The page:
Teaching

Knit East – Day Two

I slept in on Sunday until 8 am. It was so nice. We slowly woke up and when we got downstairs the others had coffee made. Such a treat! We barely got to say good morning and they were off. I did not have to anywhere until my class at 1:30 so had some breakfast, and settled in with a tea and my reversible cable project. What a beautiful way to start the day.

Sunday brunch special made specially for me

We cleaned up the cottage and checked out before heading up to the Algonquin for Brunch. We met Moria and our “lucky baby” and went to the dining room. The soup and sandwich both had things I could not eat, so the chef made me a special salad and a gluten free smoked pork sandwich. I am not always one for pictures of my food but I did for this. It was so good.

Then I went to “Knitting for Speed and Efficiency” by Stephanie Pearl-MacPhee. I could listen to Stephanie for days. She’d make anything fun which was good because changing 37 years of bad habits was going to be hard and she only had one afternoon. I know she said we had to be kind to ourselves, but it is so slow learning to be fast.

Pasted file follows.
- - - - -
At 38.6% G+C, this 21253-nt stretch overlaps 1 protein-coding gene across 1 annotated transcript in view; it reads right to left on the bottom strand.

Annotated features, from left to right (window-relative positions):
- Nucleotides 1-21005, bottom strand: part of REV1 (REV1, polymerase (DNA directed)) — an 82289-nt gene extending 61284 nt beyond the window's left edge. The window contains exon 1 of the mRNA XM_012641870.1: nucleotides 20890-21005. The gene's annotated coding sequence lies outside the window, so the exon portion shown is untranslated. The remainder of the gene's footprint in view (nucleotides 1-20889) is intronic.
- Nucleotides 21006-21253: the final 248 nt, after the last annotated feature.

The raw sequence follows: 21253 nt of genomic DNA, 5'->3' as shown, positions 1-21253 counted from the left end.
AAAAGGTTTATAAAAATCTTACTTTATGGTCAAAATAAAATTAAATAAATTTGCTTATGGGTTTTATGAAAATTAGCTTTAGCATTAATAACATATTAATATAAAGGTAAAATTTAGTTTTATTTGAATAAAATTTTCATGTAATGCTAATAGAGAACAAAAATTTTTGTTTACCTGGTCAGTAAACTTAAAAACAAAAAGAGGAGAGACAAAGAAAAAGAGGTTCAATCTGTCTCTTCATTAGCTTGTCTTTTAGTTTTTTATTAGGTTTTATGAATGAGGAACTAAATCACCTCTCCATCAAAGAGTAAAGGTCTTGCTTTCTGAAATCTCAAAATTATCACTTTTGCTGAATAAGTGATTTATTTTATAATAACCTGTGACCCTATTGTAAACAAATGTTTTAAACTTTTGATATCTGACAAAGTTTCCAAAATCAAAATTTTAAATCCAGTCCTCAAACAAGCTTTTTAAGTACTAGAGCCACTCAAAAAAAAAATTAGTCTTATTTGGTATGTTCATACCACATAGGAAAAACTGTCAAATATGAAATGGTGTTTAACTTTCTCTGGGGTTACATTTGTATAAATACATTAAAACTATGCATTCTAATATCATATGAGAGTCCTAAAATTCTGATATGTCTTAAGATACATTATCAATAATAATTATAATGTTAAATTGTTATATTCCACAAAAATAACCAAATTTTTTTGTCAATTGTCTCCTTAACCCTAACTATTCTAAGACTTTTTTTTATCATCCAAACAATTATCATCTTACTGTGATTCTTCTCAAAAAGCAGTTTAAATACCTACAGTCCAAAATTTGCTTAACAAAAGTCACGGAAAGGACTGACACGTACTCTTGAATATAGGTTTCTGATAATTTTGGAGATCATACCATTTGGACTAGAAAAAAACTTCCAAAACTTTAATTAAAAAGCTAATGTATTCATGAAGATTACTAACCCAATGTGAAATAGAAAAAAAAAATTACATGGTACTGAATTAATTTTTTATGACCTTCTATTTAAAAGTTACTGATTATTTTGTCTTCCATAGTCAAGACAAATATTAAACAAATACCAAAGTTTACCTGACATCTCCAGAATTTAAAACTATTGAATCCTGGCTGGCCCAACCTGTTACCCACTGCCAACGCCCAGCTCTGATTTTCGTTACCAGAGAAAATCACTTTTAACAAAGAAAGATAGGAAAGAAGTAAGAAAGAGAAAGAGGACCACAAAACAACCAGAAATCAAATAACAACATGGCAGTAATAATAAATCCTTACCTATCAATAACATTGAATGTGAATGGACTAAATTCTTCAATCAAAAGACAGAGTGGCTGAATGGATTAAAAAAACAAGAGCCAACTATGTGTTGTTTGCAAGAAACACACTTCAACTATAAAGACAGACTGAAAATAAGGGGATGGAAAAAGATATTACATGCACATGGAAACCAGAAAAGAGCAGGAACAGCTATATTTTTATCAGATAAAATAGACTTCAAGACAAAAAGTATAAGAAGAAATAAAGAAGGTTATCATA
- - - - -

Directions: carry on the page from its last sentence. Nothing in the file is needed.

The slides were great. Following the history of knitting was very interesting and made me really think about how I sat and held my needles. I absolutely loved her “Aura of Confidence” pictures. “If they are knitting with only one needle. They can’t knit.” Uh Duh! It was a fun way to review how we held our needles and bodies while we knit. It was a great pairing with the Yoga I did the day before.

After showing us the world’s fastest knitters, three of whom where lever knitters, we tried doing it ourselves with one long needle tucked under our arm. Here is a video of the Yarn Harlot demonstrating Irish Cottage Knitting. I am still doing it daily though but am nowhere near my top speed let alone how fast Stephanie is here. It may be coming but man is it frustrating. It made me feel for my own students. Probably a good thing for us professors to do something completely different so we have more empathy for our poor students.